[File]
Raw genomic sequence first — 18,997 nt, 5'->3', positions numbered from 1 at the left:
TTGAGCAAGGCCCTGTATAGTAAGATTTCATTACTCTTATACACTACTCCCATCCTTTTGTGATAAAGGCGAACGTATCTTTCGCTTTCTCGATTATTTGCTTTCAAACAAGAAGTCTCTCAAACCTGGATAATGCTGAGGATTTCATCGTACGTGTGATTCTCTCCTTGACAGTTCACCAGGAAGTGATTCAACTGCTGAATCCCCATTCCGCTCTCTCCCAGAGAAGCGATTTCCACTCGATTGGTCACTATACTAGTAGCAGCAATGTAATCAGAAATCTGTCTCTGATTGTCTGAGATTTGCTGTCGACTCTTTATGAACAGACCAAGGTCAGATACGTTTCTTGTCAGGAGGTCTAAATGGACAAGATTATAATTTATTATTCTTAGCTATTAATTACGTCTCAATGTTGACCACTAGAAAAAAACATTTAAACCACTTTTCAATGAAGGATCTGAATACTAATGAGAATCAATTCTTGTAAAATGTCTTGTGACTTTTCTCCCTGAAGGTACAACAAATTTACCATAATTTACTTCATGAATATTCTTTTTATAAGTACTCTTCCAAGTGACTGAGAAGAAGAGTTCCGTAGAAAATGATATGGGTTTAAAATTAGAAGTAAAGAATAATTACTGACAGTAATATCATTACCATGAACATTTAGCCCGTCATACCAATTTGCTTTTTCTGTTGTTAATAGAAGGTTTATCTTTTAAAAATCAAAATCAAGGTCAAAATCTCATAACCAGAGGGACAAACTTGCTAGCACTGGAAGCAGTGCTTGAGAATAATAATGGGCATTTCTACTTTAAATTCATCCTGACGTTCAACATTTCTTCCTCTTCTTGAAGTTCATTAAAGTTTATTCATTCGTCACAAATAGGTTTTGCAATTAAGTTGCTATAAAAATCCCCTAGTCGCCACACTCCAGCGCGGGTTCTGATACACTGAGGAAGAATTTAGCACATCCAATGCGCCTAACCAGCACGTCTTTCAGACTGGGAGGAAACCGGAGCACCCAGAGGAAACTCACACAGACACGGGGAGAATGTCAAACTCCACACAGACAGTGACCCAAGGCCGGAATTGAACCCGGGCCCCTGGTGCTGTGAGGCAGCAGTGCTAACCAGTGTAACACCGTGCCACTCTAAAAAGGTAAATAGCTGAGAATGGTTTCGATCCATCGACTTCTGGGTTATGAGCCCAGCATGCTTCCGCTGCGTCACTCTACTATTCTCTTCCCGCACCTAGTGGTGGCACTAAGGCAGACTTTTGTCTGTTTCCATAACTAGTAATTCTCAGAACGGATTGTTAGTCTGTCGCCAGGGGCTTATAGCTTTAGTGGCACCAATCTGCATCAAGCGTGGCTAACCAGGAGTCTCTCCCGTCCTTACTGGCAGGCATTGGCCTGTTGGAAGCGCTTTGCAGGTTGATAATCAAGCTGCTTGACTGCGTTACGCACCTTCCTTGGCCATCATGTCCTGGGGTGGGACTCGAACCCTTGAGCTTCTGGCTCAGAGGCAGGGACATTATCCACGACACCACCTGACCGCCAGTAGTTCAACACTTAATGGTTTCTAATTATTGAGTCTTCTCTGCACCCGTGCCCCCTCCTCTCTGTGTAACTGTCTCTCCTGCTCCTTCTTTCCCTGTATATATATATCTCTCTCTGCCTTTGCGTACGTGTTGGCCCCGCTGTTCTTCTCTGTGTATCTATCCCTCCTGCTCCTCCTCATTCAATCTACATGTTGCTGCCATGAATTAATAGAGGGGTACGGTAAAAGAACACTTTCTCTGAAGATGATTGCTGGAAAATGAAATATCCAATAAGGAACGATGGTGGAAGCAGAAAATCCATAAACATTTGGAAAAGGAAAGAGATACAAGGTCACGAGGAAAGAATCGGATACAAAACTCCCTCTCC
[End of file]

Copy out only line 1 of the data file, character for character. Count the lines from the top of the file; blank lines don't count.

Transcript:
Raw genomic sequence first — 18,997 nt, 5'->3', positions numbered from 1 at the left: